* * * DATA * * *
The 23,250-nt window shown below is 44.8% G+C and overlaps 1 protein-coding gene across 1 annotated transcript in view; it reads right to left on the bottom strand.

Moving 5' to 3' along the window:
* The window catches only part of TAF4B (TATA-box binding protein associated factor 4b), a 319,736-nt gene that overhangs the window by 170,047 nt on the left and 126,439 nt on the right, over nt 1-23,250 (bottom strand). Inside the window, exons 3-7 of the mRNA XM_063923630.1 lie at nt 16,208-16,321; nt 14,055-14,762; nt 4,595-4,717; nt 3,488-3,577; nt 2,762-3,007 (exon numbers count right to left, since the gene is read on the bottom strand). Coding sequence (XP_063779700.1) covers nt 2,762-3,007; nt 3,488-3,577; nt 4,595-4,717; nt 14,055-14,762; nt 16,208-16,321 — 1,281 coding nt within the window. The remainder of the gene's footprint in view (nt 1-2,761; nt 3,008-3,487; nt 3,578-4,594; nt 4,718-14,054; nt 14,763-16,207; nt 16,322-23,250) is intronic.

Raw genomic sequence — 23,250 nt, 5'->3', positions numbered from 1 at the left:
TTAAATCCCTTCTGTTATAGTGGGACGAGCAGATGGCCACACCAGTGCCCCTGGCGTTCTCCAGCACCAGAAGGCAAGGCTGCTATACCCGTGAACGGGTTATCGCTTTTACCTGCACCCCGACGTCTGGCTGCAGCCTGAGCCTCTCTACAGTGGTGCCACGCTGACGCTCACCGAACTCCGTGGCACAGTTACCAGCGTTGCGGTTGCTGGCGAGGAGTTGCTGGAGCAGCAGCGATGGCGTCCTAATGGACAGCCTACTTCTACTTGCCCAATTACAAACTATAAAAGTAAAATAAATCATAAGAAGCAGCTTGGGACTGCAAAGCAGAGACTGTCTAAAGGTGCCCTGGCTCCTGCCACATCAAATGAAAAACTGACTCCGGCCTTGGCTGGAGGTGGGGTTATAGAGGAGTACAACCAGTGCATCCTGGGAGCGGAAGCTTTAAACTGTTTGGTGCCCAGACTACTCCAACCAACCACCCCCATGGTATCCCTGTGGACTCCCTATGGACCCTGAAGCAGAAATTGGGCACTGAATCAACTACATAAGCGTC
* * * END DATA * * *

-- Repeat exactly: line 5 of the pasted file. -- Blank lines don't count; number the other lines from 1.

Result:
TTAAATCCCTTCTGTTATAGTGGGACGAGCAGATGGCCACACCAGTGCCCCTGGCGTTCTCCAGCACCAGAAGGCAAGGCTGCTATACCCGTGAACGGGTTATCGCTTTTACCTGCACCCCGACGTCTGGCTGCAGCCTGAGCCTCTCTACAGTGGTGCCACGCTGACGCTCACCGAACTCCGTGGCACAGTTACCAGCGTTGCGGTTGCTGGCGAGGAGTTGCTGGAGCAGCAGCGATGGCGTCCTAATGGACAGCCTACTTCTACTTGCCCAATTACAAACTATAAAAGTAAAATAAATCATAAGAAGCAGCTTGGGACTGCAAAGCAGAGACTGTCTAAAGGTGCCCTGGCTCCTGCCACATCAAATGAAAAACTGACTCCGGCCTTGGCTGGAGGTGGGGTTATAGAGGAGTACAACCAGTGCATCCTGGGAGCGGAAGCTTTAAACTGTTTGGTGCCCAGACTACTCCAACCAACCACCCCCATGGTATCCCTGTGGACTCCCTATGGACCCTGAAGCAGAAATTGGGCACTGAATCAACTACATAAGCGTC